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PYGMY, or Pigmy (Gr. 7roryµa s os, from rv'ymii, a Greek measure of length corresponding to "the distance between the elbow and knuckles" of a man of average size), a term for a diminutive human being. We owe the word to Homer, who in the Iliad (iii. 6) uses it to describe a race of tiny folk dwelling in a far southern land, whither the cranes fly when inclement winters and piercing frosts visit the northern shores. Fierce battles were often mentioned by later writers as occurring between the pygmies and cranes, and were even represented on their vases. On these the pygmies were depicted as dwarfs with large heads, negro features, close, curly hair, and sometimes armed with lances. Aristotle firmly believed in the existence of these pygmies, whom he characterized as a race of men of small stature inhabiting the marshes of upper Egypt towards the sources of the Nile. That their existence was a matter of common knowledge and speculation is indicated by the fact that Philostratus describes the sleeping Hercules beset by swarms of pygmies. Herodotus (ii. 32), relying apparently on authentic information, describes graphically how a party of five Nasamonians, while journeying through the African desert, came at last to a plain where fruit-trees grew. While gathering the fruit they were seized by some dwarfish men of strange speech, who led them across forest marshes to a town, where dwelt people of a similar appearance, and near which a great river flowed from west to east containing crocodiles. This river was probably the Niger, and the people referred to were no doubt the ancestors of the existing pygmies of equatorial Africa. Representations of these pygmies have been found sculptured on the tombs at Sakkarah, which are referred to the Vth Dynasty of Egypt, 3366 B.C. The pygmies depicted in bas-relief on these tombs faithfully reproduce the racial characteristics of the present race of pygmies inhabiting the Ituri and Semliki forests. They no doubt served in the households of the Egyptian kings, and figured both in Egyptian and Roman triumphs.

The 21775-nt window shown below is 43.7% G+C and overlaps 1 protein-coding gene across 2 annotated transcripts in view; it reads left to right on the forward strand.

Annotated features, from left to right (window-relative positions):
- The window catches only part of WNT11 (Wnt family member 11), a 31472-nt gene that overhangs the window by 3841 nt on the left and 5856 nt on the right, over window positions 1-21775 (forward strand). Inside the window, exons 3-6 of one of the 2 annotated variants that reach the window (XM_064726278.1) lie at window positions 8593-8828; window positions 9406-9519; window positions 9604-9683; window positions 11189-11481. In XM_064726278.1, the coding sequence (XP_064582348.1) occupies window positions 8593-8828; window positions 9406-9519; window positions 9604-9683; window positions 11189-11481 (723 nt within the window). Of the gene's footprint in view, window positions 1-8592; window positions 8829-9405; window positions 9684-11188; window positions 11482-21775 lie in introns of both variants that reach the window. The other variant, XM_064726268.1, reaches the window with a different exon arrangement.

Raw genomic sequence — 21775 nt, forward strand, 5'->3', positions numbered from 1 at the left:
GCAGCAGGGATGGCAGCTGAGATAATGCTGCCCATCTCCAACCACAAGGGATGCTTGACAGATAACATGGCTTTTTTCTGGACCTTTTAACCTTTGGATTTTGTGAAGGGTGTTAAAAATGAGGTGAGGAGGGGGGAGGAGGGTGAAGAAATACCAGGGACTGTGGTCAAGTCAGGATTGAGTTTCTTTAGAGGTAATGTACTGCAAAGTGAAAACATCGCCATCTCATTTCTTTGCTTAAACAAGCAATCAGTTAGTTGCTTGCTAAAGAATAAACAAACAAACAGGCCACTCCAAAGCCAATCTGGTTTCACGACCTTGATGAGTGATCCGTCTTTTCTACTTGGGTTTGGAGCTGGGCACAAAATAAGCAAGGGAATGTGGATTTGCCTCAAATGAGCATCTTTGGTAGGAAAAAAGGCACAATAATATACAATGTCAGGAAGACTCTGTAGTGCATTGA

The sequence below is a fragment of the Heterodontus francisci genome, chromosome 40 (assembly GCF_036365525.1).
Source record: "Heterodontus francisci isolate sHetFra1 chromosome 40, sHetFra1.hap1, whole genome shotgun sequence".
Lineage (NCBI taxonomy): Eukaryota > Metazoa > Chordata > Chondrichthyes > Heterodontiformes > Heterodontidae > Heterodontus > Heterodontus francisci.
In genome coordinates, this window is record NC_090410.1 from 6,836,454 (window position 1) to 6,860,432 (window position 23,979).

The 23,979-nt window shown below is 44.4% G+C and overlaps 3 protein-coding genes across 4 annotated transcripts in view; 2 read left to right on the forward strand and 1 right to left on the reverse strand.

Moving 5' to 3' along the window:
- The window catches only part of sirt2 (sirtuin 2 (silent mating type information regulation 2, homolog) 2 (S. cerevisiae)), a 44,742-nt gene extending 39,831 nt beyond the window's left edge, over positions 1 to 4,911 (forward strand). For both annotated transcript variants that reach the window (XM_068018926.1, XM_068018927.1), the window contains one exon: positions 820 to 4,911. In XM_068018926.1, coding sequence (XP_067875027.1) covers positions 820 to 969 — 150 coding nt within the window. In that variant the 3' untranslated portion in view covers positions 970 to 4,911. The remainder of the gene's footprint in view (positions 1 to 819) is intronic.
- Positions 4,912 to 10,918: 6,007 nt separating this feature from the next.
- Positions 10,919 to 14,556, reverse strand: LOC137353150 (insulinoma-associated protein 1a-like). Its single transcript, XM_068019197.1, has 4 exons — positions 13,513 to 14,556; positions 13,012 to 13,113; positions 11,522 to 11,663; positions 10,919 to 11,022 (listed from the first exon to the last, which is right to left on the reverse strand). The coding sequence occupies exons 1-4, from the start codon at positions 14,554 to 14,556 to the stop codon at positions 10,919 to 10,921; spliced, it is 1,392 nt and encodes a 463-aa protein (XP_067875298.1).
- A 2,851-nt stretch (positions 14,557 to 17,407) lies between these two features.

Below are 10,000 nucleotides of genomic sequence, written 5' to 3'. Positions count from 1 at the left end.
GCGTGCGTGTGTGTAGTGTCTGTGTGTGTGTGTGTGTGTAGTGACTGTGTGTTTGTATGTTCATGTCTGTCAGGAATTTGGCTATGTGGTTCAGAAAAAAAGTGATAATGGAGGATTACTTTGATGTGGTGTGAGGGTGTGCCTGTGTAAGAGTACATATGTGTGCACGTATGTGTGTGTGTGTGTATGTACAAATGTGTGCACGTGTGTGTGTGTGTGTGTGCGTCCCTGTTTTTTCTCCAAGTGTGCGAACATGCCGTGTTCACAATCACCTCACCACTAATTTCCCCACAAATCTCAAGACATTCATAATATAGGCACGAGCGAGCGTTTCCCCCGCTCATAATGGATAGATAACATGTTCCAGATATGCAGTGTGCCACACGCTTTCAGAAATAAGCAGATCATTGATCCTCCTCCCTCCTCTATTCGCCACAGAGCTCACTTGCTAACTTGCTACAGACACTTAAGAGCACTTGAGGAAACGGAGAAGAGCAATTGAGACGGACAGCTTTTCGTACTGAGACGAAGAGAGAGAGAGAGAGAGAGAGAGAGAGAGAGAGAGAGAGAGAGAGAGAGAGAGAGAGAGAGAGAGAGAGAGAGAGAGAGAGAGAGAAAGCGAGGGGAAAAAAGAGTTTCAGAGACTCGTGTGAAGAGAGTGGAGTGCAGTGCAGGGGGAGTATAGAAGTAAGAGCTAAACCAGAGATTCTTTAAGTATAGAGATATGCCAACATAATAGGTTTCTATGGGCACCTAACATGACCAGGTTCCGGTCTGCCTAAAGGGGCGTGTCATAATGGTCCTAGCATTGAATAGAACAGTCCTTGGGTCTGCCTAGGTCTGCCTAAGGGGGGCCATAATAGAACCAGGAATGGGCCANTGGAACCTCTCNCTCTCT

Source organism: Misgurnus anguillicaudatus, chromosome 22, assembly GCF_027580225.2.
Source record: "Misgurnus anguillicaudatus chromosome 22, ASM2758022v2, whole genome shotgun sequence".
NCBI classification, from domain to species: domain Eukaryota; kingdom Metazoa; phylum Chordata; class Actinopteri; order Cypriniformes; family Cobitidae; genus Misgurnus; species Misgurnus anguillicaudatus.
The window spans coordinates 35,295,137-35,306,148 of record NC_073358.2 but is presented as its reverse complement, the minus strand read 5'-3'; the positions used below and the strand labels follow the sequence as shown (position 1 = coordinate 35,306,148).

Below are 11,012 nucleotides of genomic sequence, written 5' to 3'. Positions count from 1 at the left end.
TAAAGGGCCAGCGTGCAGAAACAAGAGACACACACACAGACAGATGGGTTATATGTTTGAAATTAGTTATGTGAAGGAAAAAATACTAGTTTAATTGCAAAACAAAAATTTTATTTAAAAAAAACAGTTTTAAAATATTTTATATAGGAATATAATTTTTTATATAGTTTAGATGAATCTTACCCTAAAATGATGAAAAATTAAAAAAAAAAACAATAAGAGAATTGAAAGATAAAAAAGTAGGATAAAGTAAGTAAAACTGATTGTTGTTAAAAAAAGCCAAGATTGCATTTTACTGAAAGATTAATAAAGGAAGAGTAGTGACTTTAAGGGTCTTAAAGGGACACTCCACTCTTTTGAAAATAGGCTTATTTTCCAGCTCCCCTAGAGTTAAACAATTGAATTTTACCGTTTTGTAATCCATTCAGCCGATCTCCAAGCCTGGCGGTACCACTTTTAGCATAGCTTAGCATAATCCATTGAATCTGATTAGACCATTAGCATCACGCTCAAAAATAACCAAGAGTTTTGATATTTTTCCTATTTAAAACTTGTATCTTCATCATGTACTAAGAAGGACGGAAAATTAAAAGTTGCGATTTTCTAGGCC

Various writers have localized pygmies in different portions of the earth's surface. Pliny makes mention of dwarfed races in both Asia and Africa. Reference is made to the Catizi dwarfs in Thrace, and to a similar race dwelling in Caria. Ctesias, a century after Herodotus, wrote of a race of pygmies in the heart of India, describing them as black and ugly, and only two pygmai in height. The Chinese author, Chao Fu-Kua, in the beginning of the 13th century, described a tribe of black pygmies dwelling in the Philippine Islands; in the depth of the valleys there lived, he said, a tribe of men called Hai-tan, small in size, with round, yellow eyes, curly hair, and with the teeth showing through their lips. These were no doubt the ancestors of the present Aetas. Relics of a pygmy race are supposed to exist now in Sicily and Sardinia, i.e. along the high road between Pleistocene Africa and Europe. Near Schaffhausen, Dr Kollman found skeletal remains of small human beings, which have been regarded by some authorities as belonging to the European pygmies of the Neolithic period. Some anthropologists of authority, indeed - in spite of the absence of definite data in support of such a view - believe that a dwarf negroid race at one time existed in northern Europe, and may have given rise to the traditional tales of elves, goblins, gnomes and fairies.